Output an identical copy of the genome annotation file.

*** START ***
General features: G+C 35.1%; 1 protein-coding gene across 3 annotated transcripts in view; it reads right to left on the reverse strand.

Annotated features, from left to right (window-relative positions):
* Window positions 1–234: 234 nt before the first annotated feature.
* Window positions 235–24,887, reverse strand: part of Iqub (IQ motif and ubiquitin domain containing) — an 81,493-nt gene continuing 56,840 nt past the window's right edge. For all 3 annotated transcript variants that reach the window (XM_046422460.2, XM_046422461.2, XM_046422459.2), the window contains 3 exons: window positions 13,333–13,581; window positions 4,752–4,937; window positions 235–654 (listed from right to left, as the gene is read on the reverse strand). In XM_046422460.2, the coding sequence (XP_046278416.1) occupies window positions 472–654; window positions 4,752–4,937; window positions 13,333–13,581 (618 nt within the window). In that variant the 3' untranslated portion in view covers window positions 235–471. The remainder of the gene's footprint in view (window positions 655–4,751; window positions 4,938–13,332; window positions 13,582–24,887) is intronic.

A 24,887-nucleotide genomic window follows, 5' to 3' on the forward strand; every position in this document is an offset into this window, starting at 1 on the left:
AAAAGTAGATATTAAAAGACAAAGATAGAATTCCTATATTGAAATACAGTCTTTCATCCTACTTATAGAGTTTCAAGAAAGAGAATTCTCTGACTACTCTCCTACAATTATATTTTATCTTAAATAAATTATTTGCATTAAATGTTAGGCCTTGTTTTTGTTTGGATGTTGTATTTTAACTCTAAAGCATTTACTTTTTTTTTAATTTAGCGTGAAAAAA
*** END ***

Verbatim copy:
General features: G+C 35.1%; 1 protein-coding gene across 3 annotated transcripts in view; it reads right to left on the reverse strand.

Annotated features, from left to right (window-relative positions):
* Window positions 1–234: 234 nt before the first annotated feature.
* Window positions 235–24,887, reverse strand: part of Iqub (IQ motif and ubiquitin domain containing) — an 81,493-nt gene continuing 56,840 nt past the window's right edge. For all 3 annotated transcript variants that reach the window (XM_046422460.2, XM_046422461.2, XM_046422459.2), the window contains 3 exons: window positions 13,333–13,581; window positions 4,752–4,937; window positions 235–654 (listed from right to left, as the gene is read on the reverse strand). In XM_046422460.2, the coding sequence (XP_046278416.1) occupies window positions 472–654; window positions 4,752–4,937; window positions 13,333–13,581 (618 nt within the window). In that variant the 3' untranslated portion in view covers window positions 235–471. The remainder of the gene's footprint in view (window positions 655–4,751; window positions 4,938–13,332; window positions 13,582–24,887) is intronic.

A 24,887-nucleotide genomic window follows, 5' to 3' on the forward strand; every position in this document is an offset into this window, starting at 1 on the left:
AAAAGTAGATATTAAAAGACAAAGATAGAATTCCTATATTGAAATACAGTCTTTCATCCTACTTATAGAGTTTCAAGAAAGAGAATTCTCTGACTACTCTCCTACAATTATATTTTATCTTAAATAAATTATTTGCATTAAATGTTAGGCCTTGTTTTTGTTTGGATGTTGTATTTTAACTCTAAAGCATTTACTTTTTTTTTAATTTAGCGTGAAAAAA